Telemedicine and Cybersecurity: Securing Health Data!

Among all industries, healthcare has always been at the forefront of adopting new technologies.

The need to improve patient safety and bend the cost curve has been instrumental in initiating the digital revolution across the industry.

The healthcare industry has evolved over the years by adopting sophisticated technology solutions across various processes and procedures ranging from patient registration to data monitoring, from lab tests to self-care tools.

The result is what we see around as Electronic Health Records (EHR), self-service kiosks, healthcare apps, wireless brain sensors, remote health assistance, and more

Among them, Telemedicine is one of the most promising advancements in the healthcare industry.

Telemedicine: An Emerging Medical Advancement!

What is Telemedicine?

Telemedicine or Telehealth is the practice of delivering health-related services and information to patients remotely.

The American Telemedicine Association (ATA) defines telemedicine as “the use of medical information exchanged from one site to another via electronic communications to improve a patient’s clinical health status.”

Instead of waiting for face-to-face appointments, patients can now communicate virtually with doctors and other medical professionals to receive instant medical advice and diagnosis.

Telehealth gives patients various access points to healthcare, irrespective of time and place. It is especially helpful for patients suffering from chronic conditions as it provides them with consistent, convenient, and cost-effective care.

A large-scale study published in CHEST Journal revealed that patients in an intensive care unit equipped with telehealth services were discharged from the ICU 20% more quickly and saw a 26% lower mortality rate than patients in a regular ICU.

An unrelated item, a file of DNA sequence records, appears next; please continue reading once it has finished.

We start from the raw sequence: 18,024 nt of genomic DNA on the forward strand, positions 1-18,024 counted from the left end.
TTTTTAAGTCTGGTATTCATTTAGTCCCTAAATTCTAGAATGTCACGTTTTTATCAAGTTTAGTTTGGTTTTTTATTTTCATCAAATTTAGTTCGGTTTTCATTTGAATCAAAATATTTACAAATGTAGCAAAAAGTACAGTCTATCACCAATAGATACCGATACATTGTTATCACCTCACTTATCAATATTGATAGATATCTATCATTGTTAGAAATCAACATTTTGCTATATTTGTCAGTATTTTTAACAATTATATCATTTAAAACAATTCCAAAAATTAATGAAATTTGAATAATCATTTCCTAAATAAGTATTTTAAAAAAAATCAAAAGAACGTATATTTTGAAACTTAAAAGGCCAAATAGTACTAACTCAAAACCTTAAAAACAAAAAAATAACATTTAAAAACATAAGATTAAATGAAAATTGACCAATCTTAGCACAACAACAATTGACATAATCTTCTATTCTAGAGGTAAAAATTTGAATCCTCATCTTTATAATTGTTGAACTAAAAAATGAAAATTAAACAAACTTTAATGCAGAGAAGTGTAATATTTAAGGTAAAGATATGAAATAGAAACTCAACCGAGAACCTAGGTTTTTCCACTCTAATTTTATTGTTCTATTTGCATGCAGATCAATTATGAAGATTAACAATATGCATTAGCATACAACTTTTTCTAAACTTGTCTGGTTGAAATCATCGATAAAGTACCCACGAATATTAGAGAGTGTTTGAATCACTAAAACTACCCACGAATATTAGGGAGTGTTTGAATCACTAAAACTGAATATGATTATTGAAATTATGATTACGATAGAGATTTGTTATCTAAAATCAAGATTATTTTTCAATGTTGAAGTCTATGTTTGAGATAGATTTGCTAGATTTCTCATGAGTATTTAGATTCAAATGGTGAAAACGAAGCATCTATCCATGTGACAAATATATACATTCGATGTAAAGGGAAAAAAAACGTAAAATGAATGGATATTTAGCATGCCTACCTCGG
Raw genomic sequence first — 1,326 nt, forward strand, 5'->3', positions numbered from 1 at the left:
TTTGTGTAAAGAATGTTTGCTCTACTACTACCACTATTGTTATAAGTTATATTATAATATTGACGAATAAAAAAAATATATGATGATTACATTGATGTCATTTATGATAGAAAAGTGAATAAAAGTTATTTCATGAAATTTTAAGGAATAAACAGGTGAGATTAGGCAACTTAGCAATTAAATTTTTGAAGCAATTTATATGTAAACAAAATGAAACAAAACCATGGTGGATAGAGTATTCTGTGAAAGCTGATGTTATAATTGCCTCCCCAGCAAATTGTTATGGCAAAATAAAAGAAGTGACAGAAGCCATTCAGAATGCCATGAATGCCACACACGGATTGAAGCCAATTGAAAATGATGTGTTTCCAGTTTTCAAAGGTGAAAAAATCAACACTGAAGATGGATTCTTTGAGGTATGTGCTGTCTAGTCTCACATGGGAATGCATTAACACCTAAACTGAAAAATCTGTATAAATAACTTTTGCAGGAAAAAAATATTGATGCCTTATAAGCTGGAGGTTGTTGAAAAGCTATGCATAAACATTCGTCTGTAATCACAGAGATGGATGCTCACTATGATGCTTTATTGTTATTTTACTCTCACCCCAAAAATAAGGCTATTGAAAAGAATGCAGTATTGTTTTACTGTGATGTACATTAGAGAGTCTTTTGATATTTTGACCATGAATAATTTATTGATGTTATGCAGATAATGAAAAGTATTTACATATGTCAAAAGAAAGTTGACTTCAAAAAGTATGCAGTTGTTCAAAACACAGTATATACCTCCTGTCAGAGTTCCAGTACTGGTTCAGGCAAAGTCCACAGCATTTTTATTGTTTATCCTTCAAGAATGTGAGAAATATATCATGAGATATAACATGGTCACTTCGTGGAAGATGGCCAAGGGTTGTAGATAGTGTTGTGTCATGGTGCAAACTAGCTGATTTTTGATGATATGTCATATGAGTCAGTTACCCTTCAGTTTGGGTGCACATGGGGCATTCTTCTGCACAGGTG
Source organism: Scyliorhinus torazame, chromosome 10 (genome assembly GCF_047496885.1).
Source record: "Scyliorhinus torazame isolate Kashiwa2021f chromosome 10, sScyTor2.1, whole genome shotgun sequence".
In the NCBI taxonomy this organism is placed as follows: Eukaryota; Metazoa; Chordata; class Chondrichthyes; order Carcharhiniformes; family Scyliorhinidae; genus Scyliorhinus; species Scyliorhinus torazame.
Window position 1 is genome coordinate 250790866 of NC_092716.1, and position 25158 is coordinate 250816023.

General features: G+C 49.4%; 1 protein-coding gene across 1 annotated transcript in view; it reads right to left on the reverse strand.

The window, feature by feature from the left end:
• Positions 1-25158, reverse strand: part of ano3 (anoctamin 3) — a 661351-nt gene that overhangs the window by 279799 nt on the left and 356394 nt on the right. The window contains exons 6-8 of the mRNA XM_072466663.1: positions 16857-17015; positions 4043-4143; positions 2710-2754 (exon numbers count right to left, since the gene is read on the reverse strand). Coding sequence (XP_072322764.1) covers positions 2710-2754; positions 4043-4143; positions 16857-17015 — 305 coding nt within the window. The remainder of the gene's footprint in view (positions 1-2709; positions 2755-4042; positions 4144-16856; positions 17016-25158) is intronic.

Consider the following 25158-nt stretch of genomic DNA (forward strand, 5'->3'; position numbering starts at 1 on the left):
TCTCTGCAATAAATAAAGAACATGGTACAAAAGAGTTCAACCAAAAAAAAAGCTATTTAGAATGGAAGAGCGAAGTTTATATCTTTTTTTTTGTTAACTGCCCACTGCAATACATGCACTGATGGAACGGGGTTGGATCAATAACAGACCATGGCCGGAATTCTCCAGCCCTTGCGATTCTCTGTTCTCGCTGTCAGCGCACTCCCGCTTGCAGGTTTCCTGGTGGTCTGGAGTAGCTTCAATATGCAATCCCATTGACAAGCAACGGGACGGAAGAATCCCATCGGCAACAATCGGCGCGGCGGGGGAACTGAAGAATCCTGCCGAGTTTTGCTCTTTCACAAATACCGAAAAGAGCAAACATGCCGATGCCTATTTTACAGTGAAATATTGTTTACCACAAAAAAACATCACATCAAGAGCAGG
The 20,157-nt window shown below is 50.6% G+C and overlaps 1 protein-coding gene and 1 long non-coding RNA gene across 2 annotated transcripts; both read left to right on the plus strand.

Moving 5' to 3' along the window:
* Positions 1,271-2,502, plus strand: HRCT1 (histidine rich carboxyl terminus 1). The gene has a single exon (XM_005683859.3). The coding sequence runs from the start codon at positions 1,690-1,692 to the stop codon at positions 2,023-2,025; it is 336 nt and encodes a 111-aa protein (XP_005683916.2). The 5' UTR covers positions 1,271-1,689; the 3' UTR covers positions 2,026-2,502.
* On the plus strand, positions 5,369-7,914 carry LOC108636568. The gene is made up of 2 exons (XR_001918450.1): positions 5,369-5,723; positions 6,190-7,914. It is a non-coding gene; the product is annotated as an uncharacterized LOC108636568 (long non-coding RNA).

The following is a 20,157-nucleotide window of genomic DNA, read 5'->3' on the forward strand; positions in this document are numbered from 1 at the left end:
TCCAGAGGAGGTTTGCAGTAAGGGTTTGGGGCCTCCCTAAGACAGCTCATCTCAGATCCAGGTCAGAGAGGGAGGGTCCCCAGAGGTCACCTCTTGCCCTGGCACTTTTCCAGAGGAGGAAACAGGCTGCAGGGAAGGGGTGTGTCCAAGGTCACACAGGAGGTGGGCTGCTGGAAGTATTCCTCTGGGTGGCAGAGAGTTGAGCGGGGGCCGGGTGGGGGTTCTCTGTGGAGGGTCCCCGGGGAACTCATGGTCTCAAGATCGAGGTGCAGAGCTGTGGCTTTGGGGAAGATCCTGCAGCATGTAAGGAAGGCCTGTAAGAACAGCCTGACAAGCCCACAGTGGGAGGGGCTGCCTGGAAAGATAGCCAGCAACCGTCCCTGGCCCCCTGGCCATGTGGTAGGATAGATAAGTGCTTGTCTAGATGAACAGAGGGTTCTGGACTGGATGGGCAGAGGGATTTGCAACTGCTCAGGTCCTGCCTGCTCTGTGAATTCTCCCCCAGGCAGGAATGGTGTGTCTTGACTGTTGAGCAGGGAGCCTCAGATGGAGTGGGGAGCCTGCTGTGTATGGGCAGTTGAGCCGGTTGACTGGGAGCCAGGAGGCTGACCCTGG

Even though telemedicine comes with these immense benefits, it also poses cybersecurity risks.

Potential Cybersecurity Risks in Telemedicine

Potential Cybersecurity Risks in Telemedicine

“Just like hygiene in the health sector, digital hygiene needs to be an instinctive reaction for health professionals,” says Bernard Cassou-Mounat, ANSSI Health Sector Co-ordinator.

Telemedicine providers must be diligent in order to manage and mitigate patients’ privacy and security concerns. When not implemented carefully, the telemedicine rollout can put patients’ Personal Health Information (PHI) at risk.

Telehealth adds to the risk exposure in key areas of cyber risks, such as:

  • Technology failures
  • Lack of informed consent
  • Complex identity and access management
  • Increased compliance requirements
  • Physical security risks
  • Legacy IT infrastructure
  • Unpatched software in consumer environments
  • Increased third-party risks

In fact, in a recent Deloitte survey of US physicians and healthcare consumers, almost one-third of respondents cited the security and privacy of patient health information as the chief concern in telemedicine.

So, organizations must execute a cyber strategy that mitigates these cybersecurity concerns and clears the way for greater adoption.

How to Address Cybersecurity Risks in Telemedicine?

Implement the following best practices to shore up your telemedicine security posture and protect your client’s sensitive information:

1) Secure Devices and Accounts

All personal devices and accounts used by physicians and healthcare customers to access personal health information must be secured. Continuous identity authentication ensures that the right individuals have access to the right data.

The identity authentication should take the form of Multi-factor Authentication (MFA).